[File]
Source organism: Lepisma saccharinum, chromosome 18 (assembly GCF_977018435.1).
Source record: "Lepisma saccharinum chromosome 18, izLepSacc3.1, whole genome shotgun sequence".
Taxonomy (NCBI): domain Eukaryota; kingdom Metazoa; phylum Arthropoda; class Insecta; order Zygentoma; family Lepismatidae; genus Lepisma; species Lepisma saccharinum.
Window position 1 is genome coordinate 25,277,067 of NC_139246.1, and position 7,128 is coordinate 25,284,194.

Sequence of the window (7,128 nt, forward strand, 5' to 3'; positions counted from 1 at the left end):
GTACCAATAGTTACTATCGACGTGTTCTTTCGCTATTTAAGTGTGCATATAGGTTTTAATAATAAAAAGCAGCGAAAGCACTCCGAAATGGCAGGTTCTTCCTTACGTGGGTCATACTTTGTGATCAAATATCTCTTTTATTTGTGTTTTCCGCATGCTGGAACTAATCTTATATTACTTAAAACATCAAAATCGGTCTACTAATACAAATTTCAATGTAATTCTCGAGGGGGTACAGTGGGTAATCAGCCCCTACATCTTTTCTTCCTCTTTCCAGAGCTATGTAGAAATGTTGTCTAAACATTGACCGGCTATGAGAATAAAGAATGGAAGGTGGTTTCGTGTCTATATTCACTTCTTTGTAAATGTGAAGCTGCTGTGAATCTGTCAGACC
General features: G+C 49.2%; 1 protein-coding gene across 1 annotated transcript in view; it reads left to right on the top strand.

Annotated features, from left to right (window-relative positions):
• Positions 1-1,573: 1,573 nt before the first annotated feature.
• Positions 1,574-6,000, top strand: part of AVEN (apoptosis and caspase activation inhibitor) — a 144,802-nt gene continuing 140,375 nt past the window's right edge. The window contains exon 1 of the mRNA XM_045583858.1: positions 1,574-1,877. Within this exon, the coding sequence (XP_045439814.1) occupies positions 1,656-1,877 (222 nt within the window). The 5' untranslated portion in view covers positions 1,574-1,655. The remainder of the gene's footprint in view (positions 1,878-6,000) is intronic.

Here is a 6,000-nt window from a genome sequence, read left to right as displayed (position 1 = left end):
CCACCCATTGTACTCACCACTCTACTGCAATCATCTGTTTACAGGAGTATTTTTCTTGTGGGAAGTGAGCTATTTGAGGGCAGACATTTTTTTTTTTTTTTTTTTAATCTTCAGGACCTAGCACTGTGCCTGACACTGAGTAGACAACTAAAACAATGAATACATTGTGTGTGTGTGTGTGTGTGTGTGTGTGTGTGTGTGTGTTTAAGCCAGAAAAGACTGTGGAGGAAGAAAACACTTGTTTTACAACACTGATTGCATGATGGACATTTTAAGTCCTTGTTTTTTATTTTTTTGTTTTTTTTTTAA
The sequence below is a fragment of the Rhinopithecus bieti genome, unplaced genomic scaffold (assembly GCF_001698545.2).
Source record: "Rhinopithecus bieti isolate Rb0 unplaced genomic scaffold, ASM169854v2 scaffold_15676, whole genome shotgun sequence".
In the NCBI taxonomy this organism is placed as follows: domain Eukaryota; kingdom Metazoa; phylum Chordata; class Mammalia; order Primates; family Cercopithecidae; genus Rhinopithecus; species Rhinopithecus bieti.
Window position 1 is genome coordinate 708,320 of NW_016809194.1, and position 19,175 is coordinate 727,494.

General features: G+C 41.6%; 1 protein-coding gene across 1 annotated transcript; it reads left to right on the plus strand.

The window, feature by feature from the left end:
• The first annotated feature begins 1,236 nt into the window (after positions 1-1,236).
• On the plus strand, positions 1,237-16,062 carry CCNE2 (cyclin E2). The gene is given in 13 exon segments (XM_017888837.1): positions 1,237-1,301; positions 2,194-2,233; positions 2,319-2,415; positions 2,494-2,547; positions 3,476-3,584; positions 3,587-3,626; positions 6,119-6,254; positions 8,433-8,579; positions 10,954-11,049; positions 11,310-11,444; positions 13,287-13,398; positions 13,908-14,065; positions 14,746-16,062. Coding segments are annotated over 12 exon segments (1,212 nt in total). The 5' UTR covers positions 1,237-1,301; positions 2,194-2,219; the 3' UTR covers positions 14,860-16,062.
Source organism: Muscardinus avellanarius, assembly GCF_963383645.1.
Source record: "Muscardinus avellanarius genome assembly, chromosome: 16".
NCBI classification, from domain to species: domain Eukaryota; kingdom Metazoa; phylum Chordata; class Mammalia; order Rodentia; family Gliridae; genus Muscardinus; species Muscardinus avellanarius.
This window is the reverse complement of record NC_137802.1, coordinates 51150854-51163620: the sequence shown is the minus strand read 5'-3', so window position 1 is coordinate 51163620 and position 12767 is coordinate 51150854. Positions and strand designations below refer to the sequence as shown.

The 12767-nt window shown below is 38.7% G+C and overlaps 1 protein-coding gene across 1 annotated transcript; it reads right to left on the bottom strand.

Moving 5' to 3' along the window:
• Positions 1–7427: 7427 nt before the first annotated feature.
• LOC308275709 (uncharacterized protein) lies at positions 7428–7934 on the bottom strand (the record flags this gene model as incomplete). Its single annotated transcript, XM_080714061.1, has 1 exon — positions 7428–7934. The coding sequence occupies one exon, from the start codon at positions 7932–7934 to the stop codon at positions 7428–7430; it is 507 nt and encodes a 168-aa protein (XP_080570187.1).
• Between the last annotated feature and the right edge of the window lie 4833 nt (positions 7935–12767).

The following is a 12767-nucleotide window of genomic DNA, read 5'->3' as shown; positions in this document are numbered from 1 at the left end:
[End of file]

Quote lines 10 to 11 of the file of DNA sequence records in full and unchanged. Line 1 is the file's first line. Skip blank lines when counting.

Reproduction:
• Positions 1,574-6,000, top strand: part of AVEN (apoptosis and caspase activation inhibitor) — a 144,802-nt gene continuing 140,375 nt past the window's right edge. The window contains exon 1 of the mRNA XM_045583858.1: positions 1,574-1,877. Within this exon, the coding sequence (XP_045439814.1) occupies positions 1,656-1,877 (222 nt within the window). The 5' untranslated portion in view covers positions 1,574-1,655. The remainder of the gene's footprint in view (positions 1,878-6,000) is intronic.

Here is a 6,000-nt window from a genome sequence, read left to right as displayed (position 1 = left end):